It is a common longing in today’s high-paced multi-centered, globally-oriented world: to feel connected to the place where you are in a way that feels like home.  It’s a longing that artist and writer Lucy Lippard calls The Lure of the Local – which she describes as “the pull of place that operates on each of us…the geographical component of the psychological need to belong.”  I’d call it the need to belong where you are.  The longing for the place where you live to feel like it has an authentic claim on you, and your life, and you on it.

Belonging is a basic human need – right after the most basics of air, food, shelter, safety. To feel accepted, to be known, to feel connected and ease.  We cannot survive without it.  An article I read once described belonging as one of three reasons that someone comes, and keeps coming, to church.  The other two are significance and transcendence.

People come – see what you think – to feel like their life matters – significance; and we come to feel connected to something much greater – transcendence.  And then we come for that sense of belonging.

Best of all is when we can experience belonging in a way that connects to these other two – belonging in a shared since of making a difference, and in a way that feels connected to the great big everything.  I call this an experience of the holy.

It is a sense of belonging that is existential and transformative.

Belonging is a basic human need, but unlike food or shelter, getting to this experience – even it its most basic, let alone the existentially satisfying, transformational experience of belonging is not simple.  Because unlike the other human needs, belonging is a profoundly personal, individually-determined experience – where the story of your life comes into contact with the story of another, and of a whole community, a place, a country, a world.  It’s why Peter Block talks about belonging as alchemy – there is always some mystery and magic involved.

The practice of belonging today is often made possible through the miracle of technology – social media and video calls and texts – they can be literally lifesaving.  But still, there is the reality of our bodies.  And the longing our bodies have to be in proximity to other bodies.  IRL.  The feeling of a hand clasped.  The comfort of breathing the same air.  Staring out the same window. The connection made knowing we have these common daily experiences: schools, parks, restaurants, hiking trails, traffic, community ordinances, protests and prayer vigils, construction, weather.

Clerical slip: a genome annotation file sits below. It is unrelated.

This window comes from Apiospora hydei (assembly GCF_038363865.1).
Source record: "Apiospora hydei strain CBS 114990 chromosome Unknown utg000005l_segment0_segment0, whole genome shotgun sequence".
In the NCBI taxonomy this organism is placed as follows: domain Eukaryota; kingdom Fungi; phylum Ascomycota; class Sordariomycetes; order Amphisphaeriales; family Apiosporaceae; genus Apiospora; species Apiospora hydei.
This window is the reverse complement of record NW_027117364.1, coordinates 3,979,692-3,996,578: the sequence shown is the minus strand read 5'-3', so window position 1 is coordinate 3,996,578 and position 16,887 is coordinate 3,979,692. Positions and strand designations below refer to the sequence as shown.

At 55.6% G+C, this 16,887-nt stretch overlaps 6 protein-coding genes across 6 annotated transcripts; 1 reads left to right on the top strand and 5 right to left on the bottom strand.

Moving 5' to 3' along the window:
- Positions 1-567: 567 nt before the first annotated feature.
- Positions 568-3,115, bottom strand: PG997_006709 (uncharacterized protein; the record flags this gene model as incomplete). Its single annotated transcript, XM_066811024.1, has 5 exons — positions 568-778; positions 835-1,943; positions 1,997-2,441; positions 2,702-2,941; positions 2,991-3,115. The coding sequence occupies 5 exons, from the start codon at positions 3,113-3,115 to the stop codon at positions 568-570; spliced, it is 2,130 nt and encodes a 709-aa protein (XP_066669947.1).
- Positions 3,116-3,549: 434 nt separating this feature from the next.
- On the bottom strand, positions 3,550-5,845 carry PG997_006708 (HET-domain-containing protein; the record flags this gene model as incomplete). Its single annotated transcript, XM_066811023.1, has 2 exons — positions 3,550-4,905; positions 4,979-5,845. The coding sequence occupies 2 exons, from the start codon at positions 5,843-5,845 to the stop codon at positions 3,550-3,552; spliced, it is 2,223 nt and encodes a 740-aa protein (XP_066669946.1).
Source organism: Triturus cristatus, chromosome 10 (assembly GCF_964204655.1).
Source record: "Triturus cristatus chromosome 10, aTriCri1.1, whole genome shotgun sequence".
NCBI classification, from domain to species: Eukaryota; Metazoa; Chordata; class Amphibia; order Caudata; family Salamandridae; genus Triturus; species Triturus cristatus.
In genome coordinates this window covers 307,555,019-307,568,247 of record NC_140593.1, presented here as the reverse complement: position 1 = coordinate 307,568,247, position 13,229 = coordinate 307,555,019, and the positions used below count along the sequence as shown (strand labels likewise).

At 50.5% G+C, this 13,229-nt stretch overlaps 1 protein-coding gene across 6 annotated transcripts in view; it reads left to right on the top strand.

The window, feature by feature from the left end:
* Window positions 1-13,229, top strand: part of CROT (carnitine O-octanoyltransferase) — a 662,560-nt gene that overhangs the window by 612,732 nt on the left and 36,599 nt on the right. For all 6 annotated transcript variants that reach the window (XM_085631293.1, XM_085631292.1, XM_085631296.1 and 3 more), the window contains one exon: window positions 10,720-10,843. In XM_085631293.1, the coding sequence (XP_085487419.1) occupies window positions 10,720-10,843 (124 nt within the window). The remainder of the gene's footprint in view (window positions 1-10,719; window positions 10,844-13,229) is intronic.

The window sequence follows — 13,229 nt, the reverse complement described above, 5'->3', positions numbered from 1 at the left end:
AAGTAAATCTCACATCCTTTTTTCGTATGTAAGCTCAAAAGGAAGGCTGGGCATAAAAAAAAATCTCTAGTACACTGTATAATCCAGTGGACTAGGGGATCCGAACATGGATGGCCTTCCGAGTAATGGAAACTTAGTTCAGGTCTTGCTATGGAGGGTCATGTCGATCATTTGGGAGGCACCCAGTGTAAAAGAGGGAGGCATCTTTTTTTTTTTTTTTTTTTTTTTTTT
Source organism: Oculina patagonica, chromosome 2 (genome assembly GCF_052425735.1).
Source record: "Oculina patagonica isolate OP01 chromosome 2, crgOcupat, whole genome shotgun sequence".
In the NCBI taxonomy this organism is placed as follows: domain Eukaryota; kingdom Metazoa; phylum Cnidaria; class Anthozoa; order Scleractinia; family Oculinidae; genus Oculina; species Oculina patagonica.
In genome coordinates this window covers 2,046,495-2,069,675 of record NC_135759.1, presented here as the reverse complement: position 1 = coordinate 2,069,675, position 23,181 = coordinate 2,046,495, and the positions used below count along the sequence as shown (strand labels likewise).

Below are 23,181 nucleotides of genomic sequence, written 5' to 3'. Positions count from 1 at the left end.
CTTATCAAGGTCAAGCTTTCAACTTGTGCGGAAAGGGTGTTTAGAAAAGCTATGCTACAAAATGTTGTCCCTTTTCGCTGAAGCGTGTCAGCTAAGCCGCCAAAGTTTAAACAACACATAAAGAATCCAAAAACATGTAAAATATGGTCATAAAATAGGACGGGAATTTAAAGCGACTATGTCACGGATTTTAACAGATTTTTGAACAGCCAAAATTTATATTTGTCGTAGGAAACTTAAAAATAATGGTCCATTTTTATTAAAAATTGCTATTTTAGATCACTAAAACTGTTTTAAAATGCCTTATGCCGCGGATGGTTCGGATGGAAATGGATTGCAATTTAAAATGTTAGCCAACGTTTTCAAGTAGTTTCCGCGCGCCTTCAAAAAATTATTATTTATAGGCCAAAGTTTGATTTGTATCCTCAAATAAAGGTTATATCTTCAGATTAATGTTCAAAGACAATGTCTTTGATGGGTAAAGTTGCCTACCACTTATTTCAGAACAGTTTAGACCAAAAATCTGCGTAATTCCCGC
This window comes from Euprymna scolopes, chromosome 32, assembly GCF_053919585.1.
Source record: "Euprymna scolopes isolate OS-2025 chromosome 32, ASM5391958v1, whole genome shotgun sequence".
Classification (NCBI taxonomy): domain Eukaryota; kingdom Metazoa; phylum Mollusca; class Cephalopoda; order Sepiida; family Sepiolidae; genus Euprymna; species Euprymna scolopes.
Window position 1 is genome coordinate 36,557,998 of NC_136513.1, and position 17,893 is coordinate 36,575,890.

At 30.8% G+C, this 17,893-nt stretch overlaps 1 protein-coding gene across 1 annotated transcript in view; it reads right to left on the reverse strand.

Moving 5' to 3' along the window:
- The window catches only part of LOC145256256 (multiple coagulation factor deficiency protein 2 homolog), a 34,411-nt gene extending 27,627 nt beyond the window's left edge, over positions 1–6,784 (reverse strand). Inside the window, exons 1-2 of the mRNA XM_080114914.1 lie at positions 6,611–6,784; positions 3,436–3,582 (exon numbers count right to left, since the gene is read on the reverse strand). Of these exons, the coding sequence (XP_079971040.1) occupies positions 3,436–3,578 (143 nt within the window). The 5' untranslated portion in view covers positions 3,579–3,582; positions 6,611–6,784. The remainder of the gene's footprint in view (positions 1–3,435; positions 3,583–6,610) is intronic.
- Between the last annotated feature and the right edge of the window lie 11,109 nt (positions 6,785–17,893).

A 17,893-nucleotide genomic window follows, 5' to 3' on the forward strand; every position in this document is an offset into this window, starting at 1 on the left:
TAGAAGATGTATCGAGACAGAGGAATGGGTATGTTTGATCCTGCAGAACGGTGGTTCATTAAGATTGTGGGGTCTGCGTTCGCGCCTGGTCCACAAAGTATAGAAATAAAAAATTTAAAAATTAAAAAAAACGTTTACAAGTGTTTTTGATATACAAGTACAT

We have a longing to belong where we are.  To know that nearby are those eyes that will light up when we enter, voices that will celebrate with us when we come into our own power, and those who will join their strength with our own to do the work that needs to be done.  And most of all, those who will meet us for dinner after a terrible day, whether by way of our toddler, our teenager, or our ten hours of listening to the coverage of terrible and traumatic supreme court hearings.

I know, there have been other terrible, traumatizing news weeks over the last two years. Shocking events with significant impact on the most vulnerable in our country.  And still this relentless reality need not reduce what happened in Thursday’s Senate Hearing to something routine. I didn’t get to listen to the whole thing, and still from what I did hear, by 4, I was ready to go home.  Order in Chinese, and tell my kids to pull out the TV trays.

Instead I had been invited/required by my friend who serves on its Board to attend a thank you dinner for La Familia / The Family Center for its major donors and community partners. If it wasn’t for the fact that I’d promised her I’d be there, I totally would’ve sent an email saying I was calling in “over it.” With apologies.

But instead, I went.  And there I was greeted, not just by my friend, but also another friend I hadn’t seen in a while.  We immediately hugged – all three of us with simply the words: This day.  And then, on top of that, there was a whole crew of Foothills folks I didn’t know would be there, a few of whom I hadn’t had a chance to catch up with for a while.  Over dinner we shared stories of rage and heartache, tales of grandchildren and travel adventures, news about local non-profits, questions about the church.  And along the way, we heard about the work of this organization – La Familia – that is right now doing the everyday work of building up the same communities most impacted by these news stories –  children, families, seniors – our neighbors, friends, family.

It didn’t make the grief go away, the rage, the sickening feeling in the pit of my stomach when I think about the fact that it will take my lifetime, and a good part of my children’s lifetimes before we will have a supreme court that does not include a man who is the amalgamation of every arrogant privileged jerk I knew (and avoided) in college.  But it did give me a sense that I was not alone, that life continues.  In beauty, and joy, and salsa music.  And it reminded me in real time – that although we cannot save everything, fix everything, at a certain scale, that is in the smaller scale, the relational – the local, the personal, there can be goodness, and healing, and change for the better.